There are psychological answers to the question of why people — disproportionately women — stay with abusive partners. Since the video of Ray Rice beating his wife, Janay Palmer, in an elevator surfaced, some of those answers have come from women using the hashtag #whyistayed. The abuser made them feel worthless. They believed in a perfect marriage. They believed it would stop.
There are also practical reasons, ones with policy solutions. Celebrating its 20th anniversary this week after being reauthorized in 2013, the Violence Against Women Act (VAWA) helps, but it doesn’t provide everything a survivor would need in order to leave an abusive relationship. In current-day America, women say they have been fired from their jobs or evicted from their apartments for being victims of domestic violence. And advocates are still trying to figure out how to solve this brutal probability: Leaving the relationship is one of the key determinants in whether an victim will be murdered by an abusive intimate partner.
“It is a problem that is really pernicious, that is one that requires our constant attention,” said Lisalyn Jacobs, vice president at Legal Momentum, which works with many survivors and lobbied to get VAWA reauthorized.
Here are a few solutions that advocates are seeking.
Take away abusers’ guns. As Vice President Joe Biden noted to NBC News Tuesday, domestic violence is actually down 60% overall. But it’s still incredibly deadly to women. According to the Violence Policy Center, every week nine women are shot to death by their husband or partner. There are programs across the country focusing on “lethality assessments” — essentially, whether, or when, an abuser will kill, and how to best prevent it.
The Lautenberg amendment already prohibits people convicted of misdemeanor domestic violence from possessing firearms. And in some jurisdictions, simply getting a protection order, not a conviction, is enough to prevent the abuser from buying a firearm. But there are loopholes for evading the federal database: An abuser can buy a gun from a family member or online, or may already have a gun. “It takes boots on the ground to go out and find that person and get them to surrender that gun,” says Jacobs. “That requires the officer to find someone who perhaps does not wish to be found.”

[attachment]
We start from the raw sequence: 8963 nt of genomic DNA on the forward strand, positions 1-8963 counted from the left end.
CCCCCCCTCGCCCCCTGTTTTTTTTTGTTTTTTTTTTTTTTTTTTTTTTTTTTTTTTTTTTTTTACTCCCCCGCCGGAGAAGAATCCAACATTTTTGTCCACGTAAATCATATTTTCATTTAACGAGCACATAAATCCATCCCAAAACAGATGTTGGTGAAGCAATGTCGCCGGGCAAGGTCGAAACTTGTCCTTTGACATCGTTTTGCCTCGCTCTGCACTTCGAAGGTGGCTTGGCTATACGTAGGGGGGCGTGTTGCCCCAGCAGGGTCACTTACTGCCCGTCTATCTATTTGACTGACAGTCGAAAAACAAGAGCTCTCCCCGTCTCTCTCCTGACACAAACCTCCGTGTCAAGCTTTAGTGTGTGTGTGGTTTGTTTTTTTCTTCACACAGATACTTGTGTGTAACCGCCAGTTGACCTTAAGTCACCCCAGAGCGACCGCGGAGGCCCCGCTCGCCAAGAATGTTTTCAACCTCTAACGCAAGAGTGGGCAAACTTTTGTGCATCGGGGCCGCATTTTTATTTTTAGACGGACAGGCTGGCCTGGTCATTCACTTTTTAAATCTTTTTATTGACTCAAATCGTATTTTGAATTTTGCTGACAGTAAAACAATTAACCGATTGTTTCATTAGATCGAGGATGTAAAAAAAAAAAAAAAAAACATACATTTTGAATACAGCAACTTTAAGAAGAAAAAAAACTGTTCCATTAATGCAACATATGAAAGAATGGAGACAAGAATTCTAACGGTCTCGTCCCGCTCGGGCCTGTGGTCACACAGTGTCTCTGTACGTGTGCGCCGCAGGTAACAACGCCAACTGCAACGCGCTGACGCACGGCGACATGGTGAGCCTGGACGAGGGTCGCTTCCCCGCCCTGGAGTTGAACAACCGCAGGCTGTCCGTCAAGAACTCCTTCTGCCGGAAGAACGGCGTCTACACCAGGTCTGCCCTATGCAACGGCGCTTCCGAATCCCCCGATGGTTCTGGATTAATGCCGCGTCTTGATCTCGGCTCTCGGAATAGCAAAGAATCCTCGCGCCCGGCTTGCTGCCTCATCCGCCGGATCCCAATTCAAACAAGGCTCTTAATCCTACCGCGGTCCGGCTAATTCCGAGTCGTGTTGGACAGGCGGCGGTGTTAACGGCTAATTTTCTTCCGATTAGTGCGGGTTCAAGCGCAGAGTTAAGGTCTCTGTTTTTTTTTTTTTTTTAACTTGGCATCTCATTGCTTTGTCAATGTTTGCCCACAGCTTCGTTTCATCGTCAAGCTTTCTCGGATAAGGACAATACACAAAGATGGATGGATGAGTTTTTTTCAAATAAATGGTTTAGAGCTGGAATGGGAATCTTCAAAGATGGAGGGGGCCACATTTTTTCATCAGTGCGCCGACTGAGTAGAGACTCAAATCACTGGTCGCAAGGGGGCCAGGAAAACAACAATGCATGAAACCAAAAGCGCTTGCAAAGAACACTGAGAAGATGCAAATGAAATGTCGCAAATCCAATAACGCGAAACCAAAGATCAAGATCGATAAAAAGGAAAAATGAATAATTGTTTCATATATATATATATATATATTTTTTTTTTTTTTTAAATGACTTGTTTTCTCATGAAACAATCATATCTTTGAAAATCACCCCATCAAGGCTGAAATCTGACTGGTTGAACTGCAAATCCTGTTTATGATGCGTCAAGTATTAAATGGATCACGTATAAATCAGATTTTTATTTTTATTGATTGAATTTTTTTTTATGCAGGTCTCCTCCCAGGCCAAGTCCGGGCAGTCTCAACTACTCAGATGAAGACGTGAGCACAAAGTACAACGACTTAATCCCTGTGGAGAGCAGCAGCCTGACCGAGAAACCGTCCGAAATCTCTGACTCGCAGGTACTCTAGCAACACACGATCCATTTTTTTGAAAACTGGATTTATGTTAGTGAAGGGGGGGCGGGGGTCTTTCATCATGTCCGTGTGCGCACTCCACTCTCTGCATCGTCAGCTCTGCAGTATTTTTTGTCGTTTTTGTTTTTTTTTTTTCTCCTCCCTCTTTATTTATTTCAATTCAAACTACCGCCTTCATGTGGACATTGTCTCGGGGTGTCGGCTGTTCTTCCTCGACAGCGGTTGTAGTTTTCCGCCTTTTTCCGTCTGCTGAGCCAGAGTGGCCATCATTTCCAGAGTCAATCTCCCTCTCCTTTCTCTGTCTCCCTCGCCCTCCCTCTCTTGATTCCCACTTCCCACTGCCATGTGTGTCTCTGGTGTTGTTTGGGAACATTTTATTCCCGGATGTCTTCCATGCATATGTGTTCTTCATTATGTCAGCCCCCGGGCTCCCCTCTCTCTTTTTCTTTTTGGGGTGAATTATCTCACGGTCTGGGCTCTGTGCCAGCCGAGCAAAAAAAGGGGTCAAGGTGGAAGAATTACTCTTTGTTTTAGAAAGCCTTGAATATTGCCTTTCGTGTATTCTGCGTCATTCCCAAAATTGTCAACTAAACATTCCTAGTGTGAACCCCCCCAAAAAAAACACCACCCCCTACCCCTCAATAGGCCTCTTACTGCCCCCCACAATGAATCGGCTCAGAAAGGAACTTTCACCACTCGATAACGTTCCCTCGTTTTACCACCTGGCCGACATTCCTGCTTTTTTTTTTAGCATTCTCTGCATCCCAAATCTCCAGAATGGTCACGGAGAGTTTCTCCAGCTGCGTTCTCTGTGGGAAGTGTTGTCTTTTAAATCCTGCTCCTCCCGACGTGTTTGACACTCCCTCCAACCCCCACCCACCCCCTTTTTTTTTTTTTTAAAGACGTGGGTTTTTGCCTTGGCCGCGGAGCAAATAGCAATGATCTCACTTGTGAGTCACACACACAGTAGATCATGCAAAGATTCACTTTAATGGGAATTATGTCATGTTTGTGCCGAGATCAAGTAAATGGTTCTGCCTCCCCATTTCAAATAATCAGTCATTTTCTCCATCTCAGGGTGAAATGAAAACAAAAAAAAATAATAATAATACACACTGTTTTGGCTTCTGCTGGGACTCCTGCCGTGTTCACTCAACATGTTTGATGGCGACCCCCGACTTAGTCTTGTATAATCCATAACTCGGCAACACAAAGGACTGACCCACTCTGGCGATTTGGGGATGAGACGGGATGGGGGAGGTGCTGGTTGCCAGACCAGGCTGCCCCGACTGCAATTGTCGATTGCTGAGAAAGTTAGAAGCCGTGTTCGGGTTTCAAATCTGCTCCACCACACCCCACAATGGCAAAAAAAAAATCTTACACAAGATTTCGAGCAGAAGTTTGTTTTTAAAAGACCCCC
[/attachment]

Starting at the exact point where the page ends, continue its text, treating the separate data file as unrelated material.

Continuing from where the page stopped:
Advocates are working with Senators Kirsten Gillibrand and Richard Blumenthal, as well as Congresswoman Gwen Moore, to allocate funds that would incentivize local law enforcement to do that. And of course, though no one seriously expects it to happen, broader gun safety legislation could help, too.
Enable economic survival. Many people understand that a victim can be economically dependent on an abuser, especially if children are involved. But it goes beyond just making more money — an abuser can actually sabotage his target’s job prospects, or indirectly get her fired. “Your workplace is a place where the abuser knows where to find you,” Jacobs points out. She recently heard from a woman whose partner repeatedly called her coworkers to make threats. “Abusers do everything they can to make a survivor appear unstable to their employers, so they will get fed up and fire them,” Jacobs said.
In April, a New York City woman sued Chipotle for firing her in 2013 after she took time off to heal from abuse injuries. The suit alleges that she showed her managers the police report and her injuries, but that, when she returned, her manager fired her and said she had “too many issues outside work.”
Paid leave legislation often includes specific stipulations that it can be used for domestic violence, and unemployment insurance can help for women who decide they need to leave their jobs or move. More than 30 states offer unemployment insurance for victims of domestic violence or sexual assault — but not all states, and not for all kinds of violence. “Victims’ needs do not change because they cross state lines,” said Jacobs, whose group would like to see Congress insure a minimum standard of providing unemployment insurance.
Strengthen housing protections. “When we do our survey every year, we ask service providers, ‘What are survivors asking from you?’ And housing rises to the top every time,” said Monica McLaughlin of the National Network to End Domestic Violence. “The availability of affordable housing is shrinking in this country, and survivors face additional barriers, especially if they are evicted based on the behavior of their abuser.”
One of the crucial provisions of VAWA is protections for victims who live in federally-subsidized Section 8 housing. It protects them from eviction on the basis of being victims of violence, and includes a new provision that allows them to transfer to a different residence. In private housing, McLaughlin said, “the landlord doesn’t have carte blanche, but depending on local laws on nuisance statutes, landlords can attempt to use them against survivors.” In the past, lawsuits against such landlords have been brought under the Fair Housing Act, but many survivors don’t know their rights.
Lakisha Briggs lived in Norristown, Pennsylvania, and the town had an ordinance that, according to the ACLU, “encouraged landlords to evict tenants when the police are called to a property three times in four months for ‘disorderly behavior,’ including for incidents of domestic violence.” Terrified she would be homeless, Briggs stopped calling the police when her ex-boyfriend abused her, even when he attacked her with a brick. Neighbors called the police after her ex-boyfriend stabbed her in the neck with broken glass.
This week, Norristown, Pennsylvania said it would pay Briggs $495,000 and repeal the ordinance. Some might say she’s lucky just to be alive.